The film is set in Columbus, Ohio circa 2045: a vaguely dystopian future where contemporary pop culture no longer exists, and people entertain themselves solely via TV, films and music from the 80s and 90s, like a never-ending Peter Kay standup routine. Wade Watts (Tye Sheridan) lives in the “Stacks”, a slum on the outskirts of the city with his aunt - but spends most of his life hooked up to the virtual reality video game the OASIS, where people get to live out their pop culture fantasies in a series of high octane challenges. The co-creator of the game, James Halliday (Mark Rylance) passed away five years previously, leaving behind a challenge within the game to find three Easter eggs that nobody has yet discovered, which will lead to the the company’s assets (valued at half a trillion dollars) bequeathed to them.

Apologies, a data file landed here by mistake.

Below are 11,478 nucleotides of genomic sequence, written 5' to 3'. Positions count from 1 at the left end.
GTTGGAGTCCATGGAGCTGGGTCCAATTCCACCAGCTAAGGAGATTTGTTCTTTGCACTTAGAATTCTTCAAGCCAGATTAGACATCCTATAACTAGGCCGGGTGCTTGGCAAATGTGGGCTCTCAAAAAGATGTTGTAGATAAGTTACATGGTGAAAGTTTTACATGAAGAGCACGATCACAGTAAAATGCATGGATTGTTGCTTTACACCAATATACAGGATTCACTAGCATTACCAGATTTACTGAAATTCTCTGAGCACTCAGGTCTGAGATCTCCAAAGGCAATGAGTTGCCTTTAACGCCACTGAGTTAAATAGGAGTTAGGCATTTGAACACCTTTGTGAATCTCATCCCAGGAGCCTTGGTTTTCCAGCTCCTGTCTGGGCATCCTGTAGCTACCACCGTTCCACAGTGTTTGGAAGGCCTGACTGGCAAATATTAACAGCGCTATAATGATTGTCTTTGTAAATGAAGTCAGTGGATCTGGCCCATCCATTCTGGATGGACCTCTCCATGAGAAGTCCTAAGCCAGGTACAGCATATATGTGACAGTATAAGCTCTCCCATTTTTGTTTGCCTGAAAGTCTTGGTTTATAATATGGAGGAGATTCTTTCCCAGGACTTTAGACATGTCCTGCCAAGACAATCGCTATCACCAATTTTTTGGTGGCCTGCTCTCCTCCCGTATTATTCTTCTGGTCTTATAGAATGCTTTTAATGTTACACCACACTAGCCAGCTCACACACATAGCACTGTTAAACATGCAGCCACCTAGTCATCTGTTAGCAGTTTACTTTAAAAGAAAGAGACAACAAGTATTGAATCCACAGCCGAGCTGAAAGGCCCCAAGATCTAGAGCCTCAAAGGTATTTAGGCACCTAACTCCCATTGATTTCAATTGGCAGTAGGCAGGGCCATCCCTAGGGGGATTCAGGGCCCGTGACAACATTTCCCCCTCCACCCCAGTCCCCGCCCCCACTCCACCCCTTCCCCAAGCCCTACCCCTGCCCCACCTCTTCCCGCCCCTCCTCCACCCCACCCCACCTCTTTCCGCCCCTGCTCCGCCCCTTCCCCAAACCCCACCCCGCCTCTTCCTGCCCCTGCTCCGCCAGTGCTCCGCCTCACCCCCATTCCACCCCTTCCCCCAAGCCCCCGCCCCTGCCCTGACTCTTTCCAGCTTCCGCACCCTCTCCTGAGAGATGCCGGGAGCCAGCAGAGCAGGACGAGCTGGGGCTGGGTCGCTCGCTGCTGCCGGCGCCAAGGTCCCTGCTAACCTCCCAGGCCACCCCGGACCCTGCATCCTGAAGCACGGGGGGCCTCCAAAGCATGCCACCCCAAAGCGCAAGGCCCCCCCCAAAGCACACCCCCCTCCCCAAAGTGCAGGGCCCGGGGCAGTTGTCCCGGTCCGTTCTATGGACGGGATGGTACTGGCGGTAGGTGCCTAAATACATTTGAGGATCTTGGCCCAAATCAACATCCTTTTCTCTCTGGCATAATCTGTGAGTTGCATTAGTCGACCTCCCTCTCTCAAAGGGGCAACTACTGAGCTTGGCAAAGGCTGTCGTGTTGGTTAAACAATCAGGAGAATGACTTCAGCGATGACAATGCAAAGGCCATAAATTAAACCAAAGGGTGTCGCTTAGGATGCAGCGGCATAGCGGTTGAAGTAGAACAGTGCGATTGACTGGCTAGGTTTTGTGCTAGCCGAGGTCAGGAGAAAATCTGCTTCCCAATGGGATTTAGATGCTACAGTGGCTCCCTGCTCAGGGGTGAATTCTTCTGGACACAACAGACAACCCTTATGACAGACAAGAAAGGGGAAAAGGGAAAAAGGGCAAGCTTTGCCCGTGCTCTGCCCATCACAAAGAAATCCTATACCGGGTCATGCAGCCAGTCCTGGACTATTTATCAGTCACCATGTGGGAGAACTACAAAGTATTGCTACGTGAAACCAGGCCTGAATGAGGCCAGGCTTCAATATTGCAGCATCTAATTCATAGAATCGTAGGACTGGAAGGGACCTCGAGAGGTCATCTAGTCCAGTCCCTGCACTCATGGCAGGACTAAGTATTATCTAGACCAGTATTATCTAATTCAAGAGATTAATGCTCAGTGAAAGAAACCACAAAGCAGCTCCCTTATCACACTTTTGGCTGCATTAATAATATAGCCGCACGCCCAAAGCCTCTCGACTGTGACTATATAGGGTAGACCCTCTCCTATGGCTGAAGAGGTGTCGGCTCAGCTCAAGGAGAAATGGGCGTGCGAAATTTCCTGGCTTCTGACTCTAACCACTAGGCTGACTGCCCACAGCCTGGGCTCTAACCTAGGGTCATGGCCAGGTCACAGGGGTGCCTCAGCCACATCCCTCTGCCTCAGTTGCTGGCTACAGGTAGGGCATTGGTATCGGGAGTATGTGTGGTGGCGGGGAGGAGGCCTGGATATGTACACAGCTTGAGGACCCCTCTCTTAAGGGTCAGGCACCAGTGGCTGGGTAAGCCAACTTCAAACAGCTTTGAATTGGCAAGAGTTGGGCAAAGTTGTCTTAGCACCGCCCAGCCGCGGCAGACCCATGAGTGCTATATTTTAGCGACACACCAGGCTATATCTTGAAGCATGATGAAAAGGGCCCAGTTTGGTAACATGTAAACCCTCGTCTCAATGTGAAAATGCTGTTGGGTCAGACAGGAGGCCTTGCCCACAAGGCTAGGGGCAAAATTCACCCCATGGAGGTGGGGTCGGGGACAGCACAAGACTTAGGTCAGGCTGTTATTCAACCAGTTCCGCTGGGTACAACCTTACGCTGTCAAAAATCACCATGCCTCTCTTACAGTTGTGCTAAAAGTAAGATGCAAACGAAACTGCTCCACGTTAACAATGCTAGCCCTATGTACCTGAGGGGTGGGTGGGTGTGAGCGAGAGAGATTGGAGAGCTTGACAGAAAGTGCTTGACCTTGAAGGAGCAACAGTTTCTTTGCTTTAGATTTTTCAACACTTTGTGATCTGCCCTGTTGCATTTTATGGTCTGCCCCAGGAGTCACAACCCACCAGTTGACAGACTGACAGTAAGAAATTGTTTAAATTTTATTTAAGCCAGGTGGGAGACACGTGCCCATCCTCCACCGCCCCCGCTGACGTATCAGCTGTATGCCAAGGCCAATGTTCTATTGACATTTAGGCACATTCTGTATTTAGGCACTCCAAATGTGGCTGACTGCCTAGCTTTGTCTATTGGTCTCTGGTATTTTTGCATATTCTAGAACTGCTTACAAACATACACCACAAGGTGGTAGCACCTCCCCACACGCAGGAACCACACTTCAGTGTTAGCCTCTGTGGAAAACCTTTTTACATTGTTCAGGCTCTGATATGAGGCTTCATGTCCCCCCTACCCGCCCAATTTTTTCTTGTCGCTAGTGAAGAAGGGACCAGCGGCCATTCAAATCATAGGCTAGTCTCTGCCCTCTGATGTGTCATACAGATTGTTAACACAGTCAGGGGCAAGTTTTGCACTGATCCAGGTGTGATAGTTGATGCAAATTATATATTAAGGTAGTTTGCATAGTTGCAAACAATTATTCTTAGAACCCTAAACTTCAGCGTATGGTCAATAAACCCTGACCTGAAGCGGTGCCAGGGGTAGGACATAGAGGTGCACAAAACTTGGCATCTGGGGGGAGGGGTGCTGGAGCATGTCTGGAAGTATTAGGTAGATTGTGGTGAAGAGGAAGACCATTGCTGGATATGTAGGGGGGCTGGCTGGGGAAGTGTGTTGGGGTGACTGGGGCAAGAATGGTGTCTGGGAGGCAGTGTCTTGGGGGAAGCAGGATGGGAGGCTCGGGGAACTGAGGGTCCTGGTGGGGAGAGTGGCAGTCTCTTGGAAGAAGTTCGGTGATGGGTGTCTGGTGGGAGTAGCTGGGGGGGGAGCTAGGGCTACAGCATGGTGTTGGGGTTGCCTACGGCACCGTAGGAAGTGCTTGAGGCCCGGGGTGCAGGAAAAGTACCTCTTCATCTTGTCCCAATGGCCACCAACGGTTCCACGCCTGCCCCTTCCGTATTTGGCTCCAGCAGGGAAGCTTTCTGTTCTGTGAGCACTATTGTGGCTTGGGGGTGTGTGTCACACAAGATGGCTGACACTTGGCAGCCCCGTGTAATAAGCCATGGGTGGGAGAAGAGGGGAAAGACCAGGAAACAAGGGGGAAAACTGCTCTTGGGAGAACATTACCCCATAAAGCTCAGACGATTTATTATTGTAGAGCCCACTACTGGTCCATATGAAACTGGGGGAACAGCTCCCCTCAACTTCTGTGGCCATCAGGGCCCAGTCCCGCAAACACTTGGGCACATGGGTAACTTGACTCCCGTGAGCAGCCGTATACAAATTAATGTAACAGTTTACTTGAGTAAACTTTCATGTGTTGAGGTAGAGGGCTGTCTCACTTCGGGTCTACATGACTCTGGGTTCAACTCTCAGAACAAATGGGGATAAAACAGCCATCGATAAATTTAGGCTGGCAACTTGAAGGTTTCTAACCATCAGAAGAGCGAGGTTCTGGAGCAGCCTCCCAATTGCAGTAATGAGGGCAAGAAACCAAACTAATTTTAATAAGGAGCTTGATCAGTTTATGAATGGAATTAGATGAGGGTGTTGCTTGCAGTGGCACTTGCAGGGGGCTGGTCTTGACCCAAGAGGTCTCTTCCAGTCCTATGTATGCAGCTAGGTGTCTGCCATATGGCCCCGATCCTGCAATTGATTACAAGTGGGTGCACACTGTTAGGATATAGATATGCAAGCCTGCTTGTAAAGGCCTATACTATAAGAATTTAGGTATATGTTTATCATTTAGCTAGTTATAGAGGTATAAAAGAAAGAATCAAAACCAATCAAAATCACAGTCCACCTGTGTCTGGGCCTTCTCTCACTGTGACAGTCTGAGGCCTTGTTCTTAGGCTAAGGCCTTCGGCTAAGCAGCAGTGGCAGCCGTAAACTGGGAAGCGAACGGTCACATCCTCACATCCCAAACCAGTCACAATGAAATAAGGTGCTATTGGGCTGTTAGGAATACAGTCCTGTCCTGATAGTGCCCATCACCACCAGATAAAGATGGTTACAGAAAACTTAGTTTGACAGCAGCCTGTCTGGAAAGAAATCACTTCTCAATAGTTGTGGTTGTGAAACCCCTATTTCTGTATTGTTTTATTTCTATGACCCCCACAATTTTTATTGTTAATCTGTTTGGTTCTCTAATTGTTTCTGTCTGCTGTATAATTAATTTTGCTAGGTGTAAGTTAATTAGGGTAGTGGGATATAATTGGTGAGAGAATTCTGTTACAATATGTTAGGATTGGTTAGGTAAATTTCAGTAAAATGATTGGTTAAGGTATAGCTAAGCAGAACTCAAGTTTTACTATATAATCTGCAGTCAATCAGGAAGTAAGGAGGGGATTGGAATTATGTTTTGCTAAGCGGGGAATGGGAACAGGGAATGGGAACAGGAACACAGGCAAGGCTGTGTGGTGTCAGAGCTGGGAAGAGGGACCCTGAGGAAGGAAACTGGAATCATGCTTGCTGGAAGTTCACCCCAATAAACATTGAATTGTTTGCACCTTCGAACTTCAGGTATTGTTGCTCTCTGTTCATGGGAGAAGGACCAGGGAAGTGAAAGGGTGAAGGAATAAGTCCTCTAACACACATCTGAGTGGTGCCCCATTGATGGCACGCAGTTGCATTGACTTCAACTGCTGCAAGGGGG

Rival video game magnate Nolan Sorrento (Ben Mendelsohn) has spent the past five years getting his gigantic workforce to constantly play the game in the hopes of getting the Easter eggs and taking over the competitive corporation. However, Wade’s digital avatar Parzival stumbles upon the first key to the Easter egg - leading to Sorrento orchestrating a mass manhunt, both online and in the real world, to make sure he doesn’t get any further in completing the game.